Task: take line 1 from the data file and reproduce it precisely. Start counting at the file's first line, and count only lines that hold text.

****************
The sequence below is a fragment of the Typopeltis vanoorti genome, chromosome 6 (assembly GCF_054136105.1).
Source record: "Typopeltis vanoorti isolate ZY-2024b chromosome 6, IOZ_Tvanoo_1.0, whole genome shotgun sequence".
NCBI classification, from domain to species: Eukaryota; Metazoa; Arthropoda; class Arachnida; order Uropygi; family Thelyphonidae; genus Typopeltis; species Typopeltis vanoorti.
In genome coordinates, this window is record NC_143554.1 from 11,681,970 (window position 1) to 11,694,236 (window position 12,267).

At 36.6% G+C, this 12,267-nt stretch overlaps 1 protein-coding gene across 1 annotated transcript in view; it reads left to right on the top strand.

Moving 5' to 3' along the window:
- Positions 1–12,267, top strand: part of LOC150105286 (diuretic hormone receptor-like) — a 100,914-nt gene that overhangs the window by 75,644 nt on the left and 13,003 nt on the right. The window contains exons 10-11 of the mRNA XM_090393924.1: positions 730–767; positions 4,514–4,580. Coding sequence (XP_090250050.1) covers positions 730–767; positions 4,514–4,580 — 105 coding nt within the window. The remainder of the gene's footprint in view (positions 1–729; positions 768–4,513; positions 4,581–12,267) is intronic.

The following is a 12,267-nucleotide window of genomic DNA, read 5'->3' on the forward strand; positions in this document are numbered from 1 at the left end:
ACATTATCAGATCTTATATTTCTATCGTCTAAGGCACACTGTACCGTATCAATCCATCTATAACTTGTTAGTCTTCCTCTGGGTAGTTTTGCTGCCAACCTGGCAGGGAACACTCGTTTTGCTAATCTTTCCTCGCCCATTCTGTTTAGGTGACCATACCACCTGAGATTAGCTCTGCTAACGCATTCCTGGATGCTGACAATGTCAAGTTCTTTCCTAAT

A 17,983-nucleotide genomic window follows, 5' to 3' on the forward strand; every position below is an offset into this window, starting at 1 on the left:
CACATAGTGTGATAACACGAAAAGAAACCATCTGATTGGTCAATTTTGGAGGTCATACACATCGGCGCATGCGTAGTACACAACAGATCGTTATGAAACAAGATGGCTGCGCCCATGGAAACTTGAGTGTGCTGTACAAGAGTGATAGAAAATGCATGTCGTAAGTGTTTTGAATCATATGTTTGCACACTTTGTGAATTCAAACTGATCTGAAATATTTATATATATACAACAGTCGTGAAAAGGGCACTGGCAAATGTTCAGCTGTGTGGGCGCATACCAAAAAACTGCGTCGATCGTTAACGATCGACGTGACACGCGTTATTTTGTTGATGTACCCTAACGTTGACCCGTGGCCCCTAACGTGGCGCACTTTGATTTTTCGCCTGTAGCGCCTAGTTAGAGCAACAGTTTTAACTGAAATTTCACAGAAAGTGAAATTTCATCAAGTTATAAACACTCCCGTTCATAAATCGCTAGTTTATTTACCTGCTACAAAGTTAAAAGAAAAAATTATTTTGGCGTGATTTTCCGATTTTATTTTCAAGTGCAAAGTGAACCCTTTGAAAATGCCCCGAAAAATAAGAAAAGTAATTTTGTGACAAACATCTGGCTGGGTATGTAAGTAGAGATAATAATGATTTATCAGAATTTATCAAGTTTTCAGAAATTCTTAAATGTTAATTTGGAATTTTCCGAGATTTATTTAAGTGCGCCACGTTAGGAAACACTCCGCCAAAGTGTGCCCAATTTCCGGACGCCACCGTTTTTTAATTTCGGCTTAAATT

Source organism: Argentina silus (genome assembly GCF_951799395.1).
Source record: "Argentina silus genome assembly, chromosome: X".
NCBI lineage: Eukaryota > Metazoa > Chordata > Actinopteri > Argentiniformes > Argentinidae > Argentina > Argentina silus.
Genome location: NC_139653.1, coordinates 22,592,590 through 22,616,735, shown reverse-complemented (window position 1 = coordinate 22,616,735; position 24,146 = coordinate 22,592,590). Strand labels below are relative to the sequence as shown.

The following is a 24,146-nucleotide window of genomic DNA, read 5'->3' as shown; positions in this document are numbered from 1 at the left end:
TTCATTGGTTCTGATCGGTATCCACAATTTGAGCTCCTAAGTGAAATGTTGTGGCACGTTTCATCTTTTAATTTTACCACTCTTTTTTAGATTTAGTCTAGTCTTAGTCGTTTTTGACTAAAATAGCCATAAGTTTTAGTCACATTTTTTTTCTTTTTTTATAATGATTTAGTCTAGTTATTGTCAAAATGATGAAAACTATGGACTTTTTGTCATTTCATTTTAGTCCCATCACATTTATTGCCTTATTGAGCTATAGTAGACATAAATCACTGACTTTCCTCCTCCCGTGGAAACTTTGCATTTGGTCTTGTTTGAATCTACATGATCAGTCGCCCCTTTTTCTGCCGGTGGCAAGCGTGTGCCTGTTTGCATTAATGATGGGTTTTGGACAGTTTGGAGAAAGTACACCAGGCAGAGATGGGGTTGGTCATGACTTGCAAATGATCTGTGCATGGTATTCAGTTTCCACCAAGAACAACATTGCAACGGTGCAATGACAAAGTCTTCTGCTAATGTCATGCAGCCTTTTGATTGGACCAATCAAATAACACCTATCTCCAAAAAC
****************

The sequence below is a fragment of the Typopeltis vanoorti genome, chromosome 6 (assembly GCF_054136105.1).